Jan. 22, 2003
Reading and Writing
v For us to read a book, especially fiction, is to read once for the story.
v Even non-fiction is mostly read once, rarely a second or a third time.
v Should a reader draw the maximum benefit of reading a book, especially children in the school, reading one book thoroughly will make him a reader who can benefit from reading a book once as if he has mastered it.
v For this purpose one should choose a book he loves.
- His first reading will tell him the contents fairly, the story, if it is fiction.
- To know the sequence of the plot is generally not possible even after several readings, but a second reading with an eye on the turns and twists of the plot can give that knowledge.
- Of the characters, there are the main ones as well as minor ones.
To know the character of the protagonist or the hero, it needs an observation of his acts with respect to each other character. Of course, one can know the character of a character only if he has a term of reference or a framework of character. One more reading is required to know each character that well.
- Often minor characters act decisively. To collect it requires another reading.
- Thus far, one will cover the plot and characterisation.
- Any work of fiction expresses in its course on life, make pronouncements of the truths of life. They may be a dozen or several dozen. One can collect them during any reading and see how these statements are true in this story. One need not go beyond to their social origins unless he is interested in Life Response or philosophy.
- A special reading must be devoted to absorb all the special phrases of the book. It is essential to rewrite the story in one's own words employing all these particular phrases that make the writing of value. Going into the author's art of phrasing and learning the process will complete it.
- Life Response cannot be fully appreciated while reading for any other purpose. It needs a reading for its own sake.
- As our aim is NOT scholarship in the writings of the author, which is the field of the specialist, we need not go beyond these approaches.
- There is one more phenomenon. In an event, there may be many people and several occurrences. Looked at from the point of view of the hero, if we see that all people respond to him or all events respond to him, our comprehension will be comprehensive. We read, in a sense, unidimensionally. In Pride and Prejudice Darcy came to Elizabeth to propose when she was alone. We take it as chance. Taking the character of the total context, all others move away leaving her alone for him to propose. We are not trained to read in this sense. We need to strain ourselves and train ourselves to read in this fashion. The book must be read and reread from each character's point of view in this sense.
v A story is an imaginative piece of fiction around a plot, enacted by several major and minor characters, at several locations, in a social context, where the interchange between characters enables them to express their characters in terms of their relationship with others and the existing circumstances. In this process an enormous amount of major and minor decisions are made and each person exercises his decision-making capacity.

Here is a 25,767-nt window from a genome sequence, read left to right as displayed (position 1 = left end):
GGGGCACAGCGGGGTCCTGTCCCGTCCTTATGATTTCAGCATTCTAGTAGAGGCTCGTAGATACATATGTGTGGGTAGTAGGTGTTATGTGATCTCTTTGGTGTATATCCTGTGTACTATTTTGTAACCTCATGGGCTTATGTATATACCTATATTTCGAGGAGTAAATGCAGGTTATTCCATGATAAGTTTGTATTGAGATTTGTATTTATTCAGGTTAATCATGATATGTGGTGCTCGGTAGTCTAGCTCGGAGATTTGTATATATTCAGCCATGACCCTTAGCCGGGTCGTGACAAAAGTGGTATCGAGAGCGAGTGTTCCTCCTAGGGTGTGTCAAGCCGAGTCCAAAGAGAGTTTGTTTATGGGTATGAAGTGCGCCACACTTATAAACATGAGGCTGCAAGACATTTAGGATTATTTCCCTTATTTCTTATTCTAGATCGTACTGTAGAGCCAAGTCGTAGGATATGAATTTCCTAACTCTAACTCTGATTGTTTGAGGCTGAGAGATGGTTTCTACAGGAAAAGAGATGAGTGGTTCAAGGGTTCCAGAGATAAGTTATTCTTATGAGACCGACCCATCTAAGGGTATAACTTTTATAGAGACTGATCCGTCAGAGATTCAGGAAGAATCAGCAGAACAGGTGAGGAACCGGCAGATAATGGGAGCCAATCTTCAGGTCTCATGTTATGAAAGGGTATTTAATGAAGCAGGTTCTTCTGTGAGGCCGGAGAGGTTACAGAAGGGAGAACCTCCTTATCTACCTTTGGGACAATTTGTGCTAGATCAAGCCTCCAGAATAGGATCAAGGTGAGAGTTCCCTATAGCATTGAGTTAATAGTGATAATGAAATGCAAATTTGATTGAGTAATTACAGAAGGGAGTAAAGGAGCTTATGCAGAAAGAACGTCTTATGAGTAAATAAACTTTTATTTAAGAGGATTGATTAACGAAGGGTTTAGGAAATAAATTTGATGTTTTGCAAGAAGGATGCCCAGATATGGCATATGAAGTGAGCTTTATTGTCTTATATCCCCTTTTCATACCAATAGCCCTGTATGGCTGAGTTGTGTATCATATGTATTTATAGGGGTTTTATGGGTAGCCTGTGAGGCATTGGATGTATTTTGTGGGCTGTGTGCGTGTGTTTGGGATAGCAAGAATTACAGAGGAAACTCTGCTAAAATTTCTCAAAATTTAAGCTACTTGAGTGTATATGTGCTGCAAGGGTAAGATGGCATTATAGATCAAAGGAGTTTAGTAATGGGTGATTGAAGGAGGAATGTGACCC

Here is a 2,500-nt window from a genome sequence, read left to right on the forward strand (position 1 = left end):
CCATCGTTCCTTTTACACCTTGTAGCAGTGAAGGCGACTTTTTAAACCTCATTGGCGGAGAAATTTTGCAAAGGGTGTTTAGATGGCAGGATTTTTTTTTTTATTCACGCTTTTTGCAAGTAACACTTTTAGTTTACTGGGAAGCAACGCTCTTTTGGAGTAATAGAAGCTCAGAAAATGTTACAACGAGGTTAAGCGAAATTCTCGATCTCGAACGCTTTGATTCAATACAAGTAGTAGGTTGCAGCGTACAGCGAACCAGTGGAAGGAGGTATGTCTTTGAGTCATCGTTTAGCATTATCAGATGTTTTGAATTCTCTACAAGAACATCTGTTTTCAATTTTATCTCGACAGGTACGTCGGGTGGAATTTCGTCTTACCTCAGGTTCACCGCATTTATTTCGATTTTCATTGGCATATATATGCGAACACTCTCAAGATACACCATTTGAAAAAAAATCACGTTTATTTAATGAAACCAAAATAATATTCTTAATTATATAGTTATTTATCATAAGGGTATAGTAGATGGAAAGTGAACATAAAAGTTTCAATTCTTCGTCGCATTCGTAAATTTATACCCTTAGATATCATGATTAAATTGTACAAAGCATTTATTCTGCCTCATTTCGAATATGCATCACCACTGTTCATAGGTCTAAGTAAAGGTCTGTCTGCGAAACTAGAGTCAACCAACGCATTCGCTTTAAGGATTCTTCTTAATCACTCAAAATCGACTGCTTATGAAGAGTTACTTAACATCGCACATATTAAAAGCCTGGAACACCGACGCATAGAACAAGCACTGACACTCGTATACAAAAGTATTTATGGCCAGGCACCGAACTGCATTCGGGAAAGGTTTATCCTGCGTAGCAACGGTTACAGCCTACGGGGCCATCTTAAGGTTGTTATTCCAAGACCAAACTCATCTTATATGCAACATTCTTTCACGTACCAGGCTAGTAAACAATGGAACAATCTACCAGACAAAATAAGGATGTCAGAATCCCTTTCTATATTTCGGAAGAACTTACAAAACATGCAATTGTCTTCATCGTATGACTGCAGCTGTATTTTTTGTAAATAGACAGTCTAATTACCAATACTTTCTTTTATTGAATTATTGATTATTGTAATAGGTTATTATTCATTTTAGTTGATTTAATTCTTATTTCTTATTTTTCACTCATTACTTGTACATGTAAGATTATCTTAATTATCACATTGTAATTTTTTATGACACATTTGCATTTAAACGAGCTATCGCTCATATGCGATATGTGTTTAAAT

v Decision-making is a process of the will acquiring knowledge to act to preserve or grow one's personality according to his own articulated motive. *
v Another fresh reading is called for from the point of view of understanding each decision 1. in the context of the personality of the character and 2. in the context of the event. If one can see the interaction of these two, it will complete the process of understanding life but at the stage of reading the very first book, it may be asking for too much.
v If the above are the main lines along which a book can be read with benefit, there are other minor benefits one can derive.
- In conversation we see different characters using different words to express the same idea. It shows the preference of the character or the level of education or level of comprehension or miscomprehension of words by each character.
- During the course of a story characters change. The pattern of such a change is educative.
- During the entire story there are characters that do not change. Their not changing is more educative as we see behind it a determination NOT to change or an inability to change.
- In Pride and Prejudice we see Darcy finds Elizabeth tolerable and does not want to dance with her.
In the next ball we find him asking her to dance with him when she refuses.
Again he repeats his request another time and she inadvertently accepts.
His gaze is fixed on her and he is bewitched by her fine eyes and liveliness of mind.
He later proposes to her and is refused.
His initial response is of the surface mind.
His later behaviour is of the real mind in him.
He is an aristocrat who is an instrument to compromise with the bourgeoisie and therefore was attracted to her.
He is a selfish man who needs to acquire Selflessness to which effort he is willing for the sake of Elizabeth.
Thus behind each character we find grades of motives.
v Should a child at the appropriate age read one book like this, he will be able to read other books with the same benefit in the first few readings.
v Writing is essential. How much, which part, in what fashion is to be decided. It is better the whole book is rewritten in the reader's words bringing out as much of his understanding as possible.
* Refer to the few papers of mine on 'Decision Making.'